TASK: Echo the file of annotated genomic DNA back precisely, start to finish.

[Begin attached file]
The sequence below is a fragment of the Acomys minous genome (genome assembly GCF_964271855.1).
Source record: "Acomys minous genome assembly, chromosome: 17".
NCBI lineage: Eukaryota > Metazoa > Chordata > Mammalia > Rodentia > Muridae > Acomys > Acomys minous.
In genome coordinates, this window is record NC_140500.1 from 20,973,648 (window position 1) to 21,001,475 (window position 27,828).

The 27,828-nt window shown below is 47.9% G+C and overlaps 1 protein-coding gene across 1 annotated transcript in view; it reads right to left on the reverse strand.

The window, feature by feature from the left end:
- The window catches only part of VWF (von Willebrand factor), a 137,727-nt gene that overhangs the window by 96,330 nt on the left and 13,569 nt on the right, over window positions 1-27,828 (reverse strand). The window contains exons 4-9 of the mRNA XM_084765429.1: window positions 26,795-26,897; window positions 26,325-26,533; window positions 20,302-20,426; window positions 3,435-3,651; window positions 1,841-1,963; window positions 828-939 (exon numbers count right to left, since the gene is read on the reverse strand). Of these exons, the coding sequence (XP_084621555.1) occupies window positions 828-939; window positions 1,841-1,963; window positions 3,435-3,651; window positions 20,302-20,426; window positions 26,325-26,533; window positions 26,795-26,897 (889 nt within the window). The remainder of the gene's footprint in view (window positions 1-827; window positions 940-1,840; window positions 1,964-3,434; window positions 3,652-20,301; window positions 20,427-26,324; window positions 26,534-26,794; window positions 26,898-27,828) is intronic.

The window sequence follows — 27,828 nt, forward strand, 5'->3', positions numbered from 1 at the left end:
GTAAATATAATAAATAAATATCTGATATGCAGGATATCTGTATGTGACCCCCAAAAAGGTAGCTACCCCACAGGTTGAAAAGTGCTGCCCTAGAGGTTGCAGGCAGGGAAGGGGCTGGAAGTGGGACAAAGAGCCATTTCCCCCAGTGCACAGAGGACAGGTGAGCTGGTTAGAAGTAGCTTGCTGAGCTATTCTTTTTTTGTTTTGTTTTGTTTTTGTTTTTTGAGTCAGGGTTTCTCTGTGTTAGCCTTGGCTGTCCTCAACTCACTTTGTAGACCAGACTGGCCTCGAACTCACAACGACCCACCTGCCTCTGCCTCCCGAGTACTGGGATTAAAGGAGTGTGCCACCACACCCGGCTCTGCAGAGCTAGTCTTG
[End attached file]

The sequence below is a fragment of the Acomys minous genome (genome assembly GCF_964271855.1).
Source record: "Acomys minous genome assembly, chromosome: 17".
NCBI lineage: Eukaryota > Metazoa > Chordata > Mammalia > Rodentia > Muridae > Acomys > Acomys minous.
In genome coordinates, this window is record NC_140500.1 from 20,973,648 (window position 1) to 21,001,475 (window position 27,828).

The 27,828-nt window shown below is 47.9% G+C and overlaps 1 protein-coding gene across 1 annotated transcript in view; it reads right to left on the reverse strand.

The window, feature by feature from the left end:
- The window catches only part of VWF (von Willebrand factor), a 137,727-nt gene that overhangs the window by 96,330 nt on the left and 13,569 nt on the right, over window positions 1-27,828 (reverse strand). The window contains exons 4-9 of the mRNA XM_084765429.1: window positions 26,795-26,897; window positions 26,325-26,533; window positions 20,302-20,426; window positions 3,435-3,651; window positions 1,841-1,963; window positions 828-939 (exon numbers count right to left, since the gene is read on the reverse strand). Of these exons, the coding sequence (XP_084621555.1) occupies window positions 828-939; window positions 1,841-1,963; window positions 3,435-3,651; window positions 20,302-20,426; window positions 26,325-26,533; window positions 26,795-26,897 (889 nt within the window). The remainder of the gene's footprint in view (window positions 1-827; window positions 940-1,840; window positions 1,964-3,434; window positions 3,652-20,301; window positions 20,427-26,324; window positions 26,534-26,794; window positions 26,898-27,828) is intronic.

The window sequence follows — 27,828 nt, forward strand, 5'->3', positions numbered from 1 at the left end:
GTAAATATAATAAATAAATATCTGATATGCAGGATATCTGTATGTGACCCCCAAAAAGGTAGCTACCCCACAGGTTGAAAAGTGCTGCCCTAGAGGTTGCAGGCAGGGAAGGGGCTGGAAGTGGGACAAAGAGCCATTTCCCCCAGTGCACAGAGGACAGGTGAGCTGGTTAGAAGTAGCTTGCTGAGCTATTCTTTTTTTGTTTTGTTTTGTTTTTGTTTTTTGAGTCAGGGTTTCTCTGTGTTAGCCTTGGCTGTCCTCAACTCACTTTGTAGACCAGACTGGCCTCGAACTCACAACGACCCACCTGCCTCTGCCTCCCGAGTACTGGGATTAAAGGAGTGTGCCACCACACCCGGCTCTGCAGAGCTAGTCTTG